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Gas mask clip artMAKE A MODEL GAS MASK

Why did people carry gas masks with them in Australia in World War Two?

On 19 February 1942 Darwin was bombed for the first time by the Japanese. An invasion seemed likely and people prepared themselves for the possibility of bombing raids on all Australian cities. Air raid shelters were built in all cities and towns and gas masks were issued just in case the Japanese used chemical weapons. Although the Japanese bombed or shelled places as far south as Learmonth in Western Australia and Sydney in New South Wales, no chemical weapons were used and the Australian population never needed to use the gas masks. You can read about the development of the gas mask and view some pictures at http://en.wikipedia.org/wiki/Gas_mask

Why did people fear that chemical weapons might be used in World War Two?

Chemical weapons were used in Europe in World War One and people feared they would be used again in World War Two. In September 1917 the German Army first began using chemical weapons against the opposing British, French and other allied forces. Mustard gas was the most deadly of all the poisonous chemicals used during the war. It was almost odourless (could not be smelt easily) and took 12 hours to take effect. It was so powerful that only small amounts needed to be added to weapons like high explosive shells to have devastating effects.

What was it like to be a victim of mustard gas poisoning?

Your skin blistered, your eyes became very sore and you began to vomit. The gas caused you to have internal and external bleeding and attacked your bronchial tubes (which you use for breathing). You would experience extreme pain and probably have to be strapped to your bed. It would take you four or five weeks to die. If you survived, your lungs would be permanently damaged making it difficult for you to lead a normal life afterwards. You can find out more information about mustard gas and view some photographs at https://en.wikipedia.org/wiki/Chemical_weapons_in_World_War_I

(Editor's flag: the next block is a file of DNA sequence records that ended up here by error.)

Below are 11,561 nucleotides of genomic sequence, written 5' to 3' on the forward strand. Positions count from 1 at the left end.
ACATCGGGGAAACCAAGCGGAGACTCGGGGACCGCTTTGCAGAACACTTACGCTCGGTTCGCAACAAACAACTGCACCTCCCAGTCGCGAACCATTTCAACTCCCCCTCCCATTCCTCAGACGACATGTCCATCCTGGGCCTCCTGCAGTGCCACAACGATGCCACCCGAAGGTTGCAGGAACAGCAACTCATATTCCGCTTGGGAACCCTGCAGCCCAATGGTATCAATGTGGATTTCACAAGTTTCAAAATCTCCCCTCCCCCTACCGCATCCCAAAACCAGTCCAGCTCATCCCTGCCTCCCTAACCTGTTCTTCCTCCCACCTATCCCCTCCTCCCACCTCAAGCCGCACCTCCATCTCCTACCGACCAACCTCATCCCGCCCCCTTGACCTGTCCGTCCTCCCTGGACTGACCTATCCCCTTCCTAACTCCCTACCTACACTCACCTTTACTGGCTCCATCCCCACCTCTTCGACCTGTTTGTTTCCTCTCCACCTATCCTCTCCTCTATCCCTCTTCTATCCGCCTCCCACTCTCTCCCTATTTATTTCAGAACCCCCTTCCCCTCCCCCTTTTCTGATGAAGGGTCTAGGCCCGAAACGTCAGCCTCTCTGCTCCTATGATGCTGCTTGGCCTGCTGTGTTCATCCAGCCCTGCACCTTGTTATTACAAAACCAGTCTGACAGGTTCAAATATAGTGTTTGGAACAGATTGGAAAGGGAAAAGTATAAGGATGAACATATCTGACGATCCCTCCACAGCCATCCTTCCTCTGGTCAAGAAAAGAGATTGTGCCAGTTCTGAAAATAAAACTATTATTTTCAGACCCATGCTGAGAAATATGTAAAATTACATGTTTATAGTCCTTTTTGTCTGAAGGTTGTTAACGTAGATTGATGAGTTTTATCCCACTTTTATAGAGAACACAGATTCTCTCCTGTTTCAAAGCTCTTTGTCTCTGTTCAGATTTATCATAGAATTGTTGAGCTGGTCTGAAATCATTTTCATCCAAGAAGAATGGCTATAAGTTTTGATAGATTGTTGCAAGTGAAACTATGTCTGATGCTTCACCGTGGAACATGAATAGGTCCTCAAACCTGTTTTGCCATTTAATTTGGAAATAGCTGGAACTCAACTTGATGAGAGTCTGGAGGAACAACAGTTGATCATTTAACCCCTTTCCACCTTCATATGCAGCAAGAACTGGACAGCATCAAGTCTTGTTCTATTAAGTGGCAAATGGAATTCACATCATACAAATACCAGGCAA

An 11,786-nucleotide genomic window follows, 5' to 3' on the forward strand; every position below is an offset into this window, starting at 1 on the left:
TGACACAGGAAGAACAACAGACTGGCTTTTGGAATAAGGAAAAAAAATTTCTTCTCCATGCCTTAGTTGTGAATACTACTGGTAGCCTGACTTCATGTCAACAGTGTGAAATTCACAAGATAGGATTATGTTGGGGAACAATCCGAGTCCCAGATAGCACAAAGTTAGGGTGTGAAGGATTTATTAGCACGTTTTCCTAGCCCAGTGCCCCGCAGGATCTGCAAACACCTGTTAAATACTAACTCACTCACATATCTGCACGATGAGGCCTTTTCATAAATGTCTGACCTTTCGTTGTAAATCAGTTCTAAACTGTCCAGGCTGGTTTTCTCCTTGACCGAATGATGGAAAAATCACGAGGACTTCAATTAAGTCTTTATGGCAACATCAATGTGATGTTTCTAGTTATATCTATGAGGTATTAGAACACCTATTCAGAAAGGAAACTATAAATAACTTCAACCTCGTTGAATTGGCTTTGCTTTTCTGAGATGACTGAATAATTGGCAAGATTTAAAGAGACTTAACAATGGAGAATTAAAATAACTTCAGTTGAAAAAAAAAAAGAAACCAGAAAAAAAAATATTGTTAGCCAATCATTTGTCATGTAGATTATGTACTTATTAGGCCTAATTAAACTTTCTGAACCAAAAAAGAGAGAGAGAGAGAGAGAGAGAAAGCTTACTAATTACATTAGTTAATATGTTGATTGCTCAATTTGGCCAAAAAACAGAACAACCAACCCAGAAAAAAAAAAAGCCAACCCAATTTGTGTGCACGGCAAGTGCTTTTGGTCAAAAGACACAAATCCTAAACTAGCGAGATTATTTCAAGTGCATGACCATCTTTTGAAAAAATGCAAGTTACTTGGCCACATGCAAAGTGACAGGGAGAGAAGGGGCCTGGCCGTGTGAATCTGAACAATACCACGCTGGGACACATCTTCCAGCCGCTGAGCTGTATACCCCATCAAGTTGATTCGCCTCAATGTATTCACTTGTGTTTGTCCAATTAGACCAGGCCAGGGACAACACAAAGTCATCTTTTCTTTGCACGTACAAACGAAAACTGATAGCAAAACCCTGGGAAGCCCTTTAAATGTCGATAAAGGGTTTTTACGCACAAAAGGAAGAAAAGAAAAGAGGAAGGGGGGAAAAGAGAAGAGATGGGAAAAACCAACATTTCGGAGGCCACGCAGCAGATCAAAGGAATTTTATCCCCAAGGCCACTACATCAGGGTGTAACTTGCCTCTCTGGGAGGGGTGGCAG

Photograph of a gas mask and cloth shoulder bag issued to people in Australia during World War 2The photograph opposite shows a gas mask which was issued to people in Australia during World War Two, along with the cloth shoulder bag that the mask was carried in.

Now that you know about why gas masks were important to people in World War Two, gather your cardboard, bubble wrap and elastic and follow the steps below to make a model gas mask.

How to make a model gas mask

Materials - You will need the following to make your mask:

  • black or olive green cardex (cardboard) - you will need one piece A3 size
  • cellophane (any colour)
  • bubble wrap
  • hat or shirring elastic
  • sticky tape
  • scissors

Step 1: Mask outline

  • Download the mask outline and print it.
  • Cut around the mask outline and cut out the mouth/nose hole and eye holes.
  • Trace the outline, mouth/nose hole and eye holes onto cardex using a pencil
  • Cut out mask. (See picture opposite.)
Gas mask outline

Step 2: Cellophane for eye holes

  • Cut two circles of cellophane each with a radius of 4.75cm.
  • Sticky tape cellophane over the back of each eye hole.
    (See picture opposite.)
Gas mask outline with cellophane over the eye holes

Step 3: Cardex for nose filter

  • Cut a rectangular piece of cardex 30cm long by 5.5cm wide.
    (See picture opposite.)
  • Make into a cylinder, overlapping by approximately 3cm.
    (See picture opposite.)
  • Sticky tape together. (See picture opposite)
    The nose piece should fit the mouth/nose hole, not be bigger or smaller than it.
Rectangular cardex to form the nose piece

Nose piece cardex formed into a cylinder

Step 4: Completing the filter and attaching it to the mask

  • Cut two circles of bubblewrap each with a radius of 5.25cm.
  • Put small pieces of sticky tape around the edge of the bubblewrap circles. (See picture A opposite.)
  • Place the nose piece cylinder in the middle of one of the bubblewrap circles (see picture B opposite) and gently pull the sticky tape up the sides of the nose piece. Repeat this procedure at the other end of the nose piece.
  • Place the completed nose piece on the front of the gas mask over the mouth/nose hole. and sticky tape in place. It looks neater to have the sticky tape on the back of the mask.
  • Picture C opposite shows the front of the mask with the nose piece in place.

Bubblewrap filter showing sticky tape around its edge.  Bubblewrap filter in place below nose piece cylinder

Front of mask with nose piece in place

Step 5: Attaching the elastic

  • Cut a piece of elastic 15 cm long. Sticky tape the elastic to the back of the mask halfway up the edge of the eye holes.
    (See picture opposite showing the back of the mask with elastic attached.)
Back of mask, showing elastic in place
Now try on your mask. We hope you had fun making it and that you learnt a little about why gas masks were around in World War Two in Australia.